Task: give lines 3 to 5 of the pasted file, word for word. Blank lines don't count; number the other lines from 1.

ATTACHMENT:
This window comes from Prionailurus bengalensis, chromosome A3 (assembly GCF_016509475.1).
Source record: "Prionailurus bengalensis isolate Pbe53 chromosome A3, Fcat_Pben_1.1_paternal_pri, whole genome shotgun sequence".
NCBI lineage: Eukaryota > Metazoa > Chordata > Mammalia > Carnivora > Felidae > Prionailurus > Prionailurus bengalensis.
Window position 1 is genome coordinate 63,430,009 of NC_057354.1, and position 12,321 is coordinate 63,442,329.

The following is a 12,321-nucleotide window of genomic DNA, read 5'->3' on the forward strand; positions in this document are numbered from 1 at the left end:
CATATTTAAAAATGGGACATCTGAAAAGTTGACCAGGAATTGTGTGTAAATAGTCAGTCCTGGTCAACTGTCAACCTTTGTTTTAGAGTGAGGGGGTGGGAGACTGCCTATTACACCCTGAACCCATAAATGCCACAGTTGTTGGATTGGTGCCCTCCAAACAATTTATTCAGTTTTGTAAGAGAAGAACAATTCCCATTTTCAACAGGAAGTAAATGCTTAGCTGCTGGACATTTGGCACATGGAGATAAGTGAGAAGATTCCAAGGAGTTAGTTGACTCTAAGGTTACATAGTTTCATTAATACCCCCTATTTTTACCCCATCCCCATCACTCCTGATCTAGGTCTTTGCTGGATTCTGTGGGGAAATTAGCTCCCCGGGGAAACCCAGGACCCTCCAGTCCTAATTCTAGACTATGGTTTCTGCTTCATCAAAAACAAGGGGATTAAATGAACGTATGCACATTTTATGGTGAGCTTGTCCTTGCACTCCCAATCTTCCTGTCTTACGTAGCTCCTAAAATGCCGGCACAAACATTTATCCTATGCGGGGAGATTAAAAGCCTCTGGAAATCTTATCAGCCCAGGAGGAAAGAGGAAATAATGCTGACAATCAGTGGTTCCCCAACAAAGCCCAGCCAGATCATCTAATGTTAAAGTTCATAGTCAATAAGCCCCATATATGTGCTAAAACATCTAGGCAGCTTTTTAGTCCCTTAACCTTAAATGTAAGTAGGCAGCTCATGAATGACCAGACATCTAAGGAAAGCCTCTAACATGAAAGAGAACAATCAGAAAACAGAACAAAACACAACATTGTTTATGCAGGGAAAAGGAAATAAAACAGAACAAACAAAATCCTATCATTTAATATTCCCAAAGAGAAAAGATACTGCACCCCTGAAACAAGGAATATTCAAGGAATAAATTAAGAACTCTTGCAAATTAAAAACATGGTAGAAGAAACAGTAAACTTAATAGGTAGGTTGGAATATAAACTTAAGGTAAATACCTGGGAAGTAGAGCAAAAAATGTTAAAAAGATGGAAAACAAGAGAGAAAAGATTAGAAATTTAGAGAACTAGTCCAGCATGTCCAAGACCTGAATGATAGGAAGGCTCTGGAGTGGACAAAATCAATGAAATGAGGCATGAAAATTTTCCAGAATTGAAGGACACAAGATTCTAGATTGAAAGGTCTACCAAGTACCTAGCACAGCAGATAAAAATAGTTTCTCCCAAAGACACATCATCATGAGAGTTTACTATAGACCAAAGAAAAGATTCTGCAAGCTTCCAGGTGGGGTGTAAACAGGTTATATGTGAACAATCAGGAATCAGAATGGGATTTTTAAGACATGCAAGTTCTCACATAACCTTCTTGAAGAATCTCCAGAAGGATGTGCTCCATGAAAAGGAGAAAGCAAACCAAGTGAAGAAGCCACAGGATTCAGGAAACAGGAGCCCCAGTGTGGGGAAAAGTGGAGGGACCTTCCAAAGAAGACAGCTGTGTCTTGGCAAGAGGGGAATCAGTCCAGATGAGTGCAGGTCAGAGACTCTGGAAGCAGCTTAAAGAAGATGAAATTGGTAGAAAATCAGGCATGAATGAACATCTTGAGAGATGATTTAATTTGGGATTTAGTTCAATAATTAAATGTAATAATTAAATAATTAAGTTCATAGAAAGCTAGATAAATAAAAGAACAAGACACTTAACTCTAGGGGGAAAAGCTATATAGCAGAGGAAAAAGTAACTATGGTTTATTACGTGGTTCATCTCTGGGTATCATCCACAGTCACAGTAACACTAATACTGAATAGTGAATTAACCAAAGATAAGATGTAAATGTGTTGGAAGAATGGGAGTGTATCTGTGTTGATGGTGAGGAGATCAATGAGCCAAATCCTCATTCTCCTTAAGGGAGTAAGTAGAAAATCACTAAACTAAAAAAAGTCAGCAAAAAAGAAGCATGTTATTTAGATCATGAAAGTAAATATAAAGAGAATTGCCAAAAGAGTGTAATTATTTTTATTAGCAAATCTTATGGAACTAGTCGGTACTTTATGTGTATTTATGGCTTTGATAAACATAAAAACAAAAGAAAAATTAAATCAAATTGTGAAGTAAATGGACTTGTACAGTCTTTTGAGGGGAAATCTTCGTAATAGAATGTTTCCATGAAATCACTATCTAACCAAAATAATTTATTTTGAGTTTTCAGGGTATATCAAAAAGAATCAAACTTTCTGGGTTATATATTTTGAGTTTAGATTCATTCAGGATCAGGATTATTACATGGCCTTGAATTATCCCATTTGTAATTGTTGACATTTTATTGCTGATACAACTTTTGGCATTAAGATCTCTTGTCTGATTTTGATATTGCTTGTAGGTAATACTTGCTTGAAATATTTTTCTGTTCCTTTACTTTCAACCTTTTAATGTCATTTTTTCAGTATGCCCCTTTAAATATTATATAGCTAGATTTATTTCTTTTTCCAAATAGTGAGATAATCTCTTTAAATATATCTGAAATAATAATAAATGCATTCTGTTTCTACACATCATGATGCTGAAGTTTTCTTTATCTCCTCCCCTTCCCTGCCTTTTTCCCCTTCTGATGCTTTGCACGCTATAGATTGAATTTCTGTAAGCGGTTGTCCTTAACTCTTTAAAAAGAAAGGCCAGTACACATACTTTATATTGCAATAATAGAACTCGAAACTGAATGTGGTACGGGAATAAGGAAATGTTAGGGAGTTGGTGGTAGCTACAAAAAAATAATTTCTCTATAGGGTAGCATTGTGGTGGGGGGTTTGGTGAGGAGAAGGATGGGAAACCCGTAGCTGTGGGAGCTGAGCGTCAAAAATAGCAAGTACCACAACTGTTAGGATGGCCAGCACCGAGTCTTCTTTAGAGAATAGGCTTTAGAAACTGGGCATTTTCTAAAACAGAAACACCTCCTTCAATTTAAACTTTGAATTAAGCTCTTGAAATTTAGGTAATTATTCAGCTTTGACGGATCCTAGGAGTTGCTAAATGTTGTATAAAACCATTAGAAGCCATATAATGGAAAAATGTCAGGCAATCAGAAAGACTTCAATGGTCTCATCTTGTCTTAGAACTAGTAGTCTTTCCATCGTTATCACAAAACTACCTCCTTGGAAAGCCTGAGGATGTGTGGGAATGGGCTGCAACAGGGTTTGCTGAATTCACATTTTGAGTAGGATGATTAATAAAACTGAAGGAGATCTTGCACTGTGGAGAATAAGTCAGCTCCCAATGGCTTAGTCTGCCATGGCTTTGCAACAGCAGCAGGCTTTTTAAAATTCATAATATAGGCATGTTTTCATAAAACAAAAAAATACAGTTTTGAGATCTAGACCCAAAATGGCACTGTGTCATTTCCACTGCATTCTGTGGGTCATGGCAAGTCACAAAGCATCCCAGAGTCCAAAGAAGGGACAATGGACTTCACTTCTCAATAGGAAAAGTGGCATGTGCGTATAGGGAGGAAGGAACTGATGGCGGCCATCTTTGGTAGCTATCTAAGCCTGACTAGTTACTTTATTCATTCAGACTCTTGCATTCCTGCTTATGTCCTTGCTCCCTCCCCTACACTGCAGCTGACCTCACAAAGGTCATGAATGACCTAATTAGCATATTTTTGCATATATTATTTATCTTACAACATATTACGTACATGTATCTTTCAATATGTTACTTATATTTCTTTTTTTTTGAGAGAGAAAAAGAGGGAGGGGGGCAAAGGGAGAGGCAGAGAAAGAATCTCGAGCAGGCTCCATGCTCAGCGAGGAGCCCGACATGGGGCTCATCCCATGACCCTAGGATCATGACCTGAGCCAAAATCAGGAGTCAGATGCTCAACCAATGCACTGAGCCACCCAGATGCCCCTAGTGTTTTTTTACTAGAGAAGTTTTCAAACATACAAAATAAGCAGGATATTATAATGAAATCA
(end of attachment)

NCBI lineage: Eukaryota > Metazoa > Chordata > Mammalia > Carnivora > Felidae > Prionailurus > Prionailurus bengalensis.
Window position 1 is genome coordinate 63,430,009 of NC_057354.1, and position 12,321 is coordinate 63,442,329.

The following is a 12,321-nucleotide window of genomic DNA, read 5'->3' on the forward strand; positions in this document are numbered from 1 at the left end: